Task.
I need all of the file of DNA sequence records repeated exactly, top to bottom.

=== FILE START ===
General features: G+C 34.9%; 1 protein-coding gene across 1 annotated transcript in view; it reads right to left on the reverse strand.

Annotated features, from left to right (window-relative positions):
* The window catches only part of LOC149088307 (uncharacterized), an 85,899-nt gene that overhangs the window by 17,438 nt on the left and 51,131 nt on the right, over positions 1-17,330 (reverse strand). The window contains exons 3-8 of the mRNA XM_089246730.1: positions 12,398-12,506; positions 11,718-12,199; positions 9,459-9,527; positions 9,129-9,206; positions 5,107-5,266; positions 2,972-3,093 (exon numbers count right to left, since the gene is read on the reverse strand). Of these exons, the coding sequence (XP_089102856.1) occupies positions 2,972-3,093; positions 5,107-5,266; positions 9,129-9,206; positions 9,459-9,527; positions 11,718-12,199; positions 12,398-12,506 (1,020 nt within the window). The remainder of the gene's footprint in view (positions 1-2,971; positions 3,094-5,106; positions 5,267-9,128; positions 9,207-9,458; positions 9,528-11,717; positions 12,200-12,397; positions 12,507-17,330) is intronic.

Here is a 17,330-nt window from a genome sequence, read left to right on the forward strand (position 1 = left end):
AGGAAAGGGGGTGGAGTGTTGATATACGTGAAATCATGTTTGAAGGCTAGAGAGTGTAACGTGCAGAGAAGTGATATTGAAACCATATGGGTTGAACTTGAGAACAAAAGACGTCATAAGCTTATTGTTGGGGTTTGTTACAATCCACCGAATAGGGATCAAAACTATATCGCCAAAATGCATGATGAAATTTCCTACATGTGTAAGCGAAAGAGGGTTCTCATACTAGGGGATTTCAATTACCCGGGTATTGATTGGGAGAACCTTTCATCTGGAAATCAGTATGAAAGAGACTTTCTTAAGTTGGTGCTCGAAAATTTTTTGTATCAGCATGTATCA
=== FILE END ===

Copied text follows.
General features: G+C 34.9%; 1 protein-coding gene across 1 annotated transcript in view; it reads right to left on the reverse strand.

Annotated features, from left to right (window-relative positions):
* The window catches only part of LOC149088307 (uncharacterized), an 85,899-nt gene that overhangs the window by 17,438 nt on the left and 51,131 nt on the right, over positions 1-17,330 (reverse strand). The window contains exons 3-8 of the mRNA XM_089246730.1: positions 12,398-12,506; positions 11,718-12,199; positions 9,459-9,527; positions 9,129-9,206; positions 5,107-5,266; positions 2,972-3,093 (exon numbers count right to left, since the gene is read on the reverse strand). Of these exons, the coding sequence (XP_089102856.1) occupies positions 2,972-3,093; positions 5,107-5,266; positions 9,129-9,206; positions 9,459-9,527; positions 11,718-12,199; positions 12,398-12,506 (1,020 nt within the window). The remainder of the gene's footprint in view (positions 1-2,971; positions 3,094-5,106; positions 5,267-9,128; positions 9,207-9,458; positions 9,528-11,717; positions 12,200-12,397; positions 12,507-17,330) is intronic.

Here is a 17,330-nt window from a genome sequence, read left to right on the forward strand (position 1 = left end):
AGGAAAGGGGGTGGAGTGTTGATATACGTGAAATCATGTTTGAAGGCTAGAGAGTGTAACGTGCAGAGAAGTGATATTGAAACCATATGGGTTGAACTTGAGAACAAAAGACGTCATAAGCTTATTGTTGGGGTTTGTTACAATCCACCGAATAGGGATCAAAACTATATCGCCAAAATGCATGATGAAATTTCCTACATGTGTAAGCGAAAGAGGGTTCTCATACTAGGGGATTTCAATTACCCGGGTATTGATTGGGAGAACCTTTCATCTGGAAATCAGTATGAAAGAGACTTTCTTAAGTTGGTGCTCGAAAATTTTTTGTATCAGCATGTATCA